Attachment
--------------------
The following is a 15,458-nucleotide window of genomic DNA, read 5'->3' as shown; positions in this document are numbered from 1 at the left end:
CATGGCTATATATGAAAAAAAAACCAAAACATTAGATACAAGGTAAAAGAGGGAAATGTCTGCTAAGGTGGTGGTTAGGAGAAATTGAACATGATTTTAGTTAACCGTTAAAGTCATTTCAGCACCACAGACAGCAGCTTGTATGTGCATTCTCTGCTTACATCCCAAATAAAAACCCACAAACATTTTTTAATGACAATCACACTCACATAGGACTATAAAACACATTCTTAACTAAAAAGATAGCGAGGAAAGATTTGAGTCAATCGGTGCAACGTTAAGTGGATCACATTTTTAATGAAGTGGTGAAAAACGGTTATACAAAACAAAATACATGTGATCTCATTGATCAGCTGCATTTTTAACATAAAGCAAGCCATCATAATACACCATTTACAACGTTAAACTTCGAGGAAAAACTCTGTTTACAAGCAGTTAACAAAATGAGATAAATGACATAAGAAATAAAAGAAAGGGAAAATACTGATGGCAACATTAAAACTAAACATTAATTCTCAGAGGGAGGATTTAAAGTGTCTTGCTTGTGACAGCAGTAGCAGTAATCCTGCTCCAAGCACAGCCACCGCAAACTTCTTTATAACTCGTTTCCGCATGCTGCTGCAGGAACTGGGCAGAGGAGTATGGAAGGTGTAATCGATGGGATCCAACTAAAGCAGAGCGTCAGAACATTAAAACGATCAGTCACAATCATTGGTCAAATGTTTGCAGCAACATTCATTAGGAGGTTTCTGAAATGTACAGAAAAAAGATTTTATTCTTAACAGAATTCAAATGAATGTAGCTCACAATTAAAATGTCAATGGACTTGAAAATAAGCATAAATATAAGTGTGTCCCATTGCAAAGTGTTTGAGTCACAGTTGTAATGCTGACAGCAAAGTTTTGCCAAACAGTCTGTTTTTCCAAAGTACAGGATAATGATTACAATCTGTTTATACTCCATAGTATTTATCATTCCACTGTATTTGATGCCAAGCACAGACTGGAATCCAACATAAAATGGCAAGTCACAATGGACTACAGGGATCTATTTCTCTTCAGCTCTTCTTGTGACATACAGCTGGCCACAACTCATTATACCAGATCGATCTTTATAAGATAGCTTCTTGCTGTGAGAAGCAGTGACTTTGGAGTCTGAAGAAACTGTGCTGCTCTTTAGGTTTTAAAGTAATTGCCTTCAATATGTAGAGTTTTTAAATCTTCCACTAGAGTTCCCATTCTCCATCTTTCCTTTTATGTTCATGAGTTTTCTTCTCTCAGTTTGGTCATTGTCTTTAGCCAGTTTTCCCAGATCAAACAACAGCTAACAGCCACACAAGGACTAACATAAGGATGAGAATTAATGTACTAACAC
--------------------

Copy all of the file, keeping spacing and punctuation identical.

The following is a 15,458-nucleotide window of genomic DNA, read 5'->3' as shown; positions in this document are numbered from 1 at the left end:
CATGGCTATATATGAAAAAAAAACCAAAACATTAGATACAAGGTAAAAGAGGGAAATGTCTGCTAAGGTGGTGGTTAGGAGAAATTGAACATGATTTTAGTTAACCGTTAAAGTCATTTCAGCACCACAGACAGCAGCTTGTATGTGCATTCTCTGCTTACATCCCAAATAAAAACCCACAAACATTTTTTAATGACAATCACACTCACATAGGACTATAAAACACATTCTTAACTAAAAAGATAGCGAGGAAAGATTTGAGTCAATCGGTGCAACGTTAAGTGGATCACATTTTTAATGAAGTGGTGAAAAACGGTTATACAAAACAAAATACATGTGATCTCATTGATCAGCTGCATTTTTAACATAAAGCAAGCCATCATAATACACCATTTACAACGTTAAACTTCGAGGAAAAACTCTGTTTACAAGCAGTTAACAAAATGAGATAAATGACATAAGAAATAAAAGAAAGGGAAAATACTGATGGCAACATTAAAACTAAACATTAATTCTCAGAGGGAGGATTTAAAGTGTCTTGCTTGTGACAGCAGTAGCAGTAATCCTGCTCCAAGCACAGCCACCGCAAACTTCTTTATAACTCGTTTCCGCATGCTGCTGCAGGAACTGGGCAGAGGAGTATGGAAGGTGTAATCGATGGGATCCAACTAAAGCAGAGCGTCAGAACATTAAAACGATCAGTCACAATCATTGGTCAAATGTTTGCAGCAACATTCATTAGGAGGTTTCTGAAATGTACAGAAAAAAGATTTTATTCTTAACAGAATTCAAATGAATGTAGCTCACAATTAAAATGTCAATGGACTTGAAAATAAGCATAAATATAAGTGTGTCCCATTGCAAAGTGTTTGAGTCACAGTTGTAATGCTGACAGCAAAGTTTTGCCAAACAGTCTGTTTTTCCAAAGTACAGGATAATGATTACAATCTGTTTATACTCCATAGTATTTATCATTCCACTGTATTTGATGCCAAGCACAGACTGGAATCCAACATAAAATGGCAAGTCACAATGGACTACAGGGATCTATTTCTCTTCAGCTCTTCTTGTGACATACAGCTGGCCACAACTCATTATACCAGATCGATCTTTATAAGATAGCTTCTTGCTGTGAGAAGCAGTGACTTTGGAGTCTGAAGAAACTGTGCTGCTCTTTAGGTTTTAAAGTAATTGCCTTCAATATGTAGAGTTTTTAAATCTTCCACTAGAGTTCCCATTCTCCATCTTTCCTTTTATGTTCATGAGTTTTCTTCTCTCAGTTTGGTCATTGTCTTTAGCCAGTTTTCCCAGATCAAACAACAGCTAACAGCCACACAAGGACTAACATAAGGATGAGAATTAATGTACTAACAC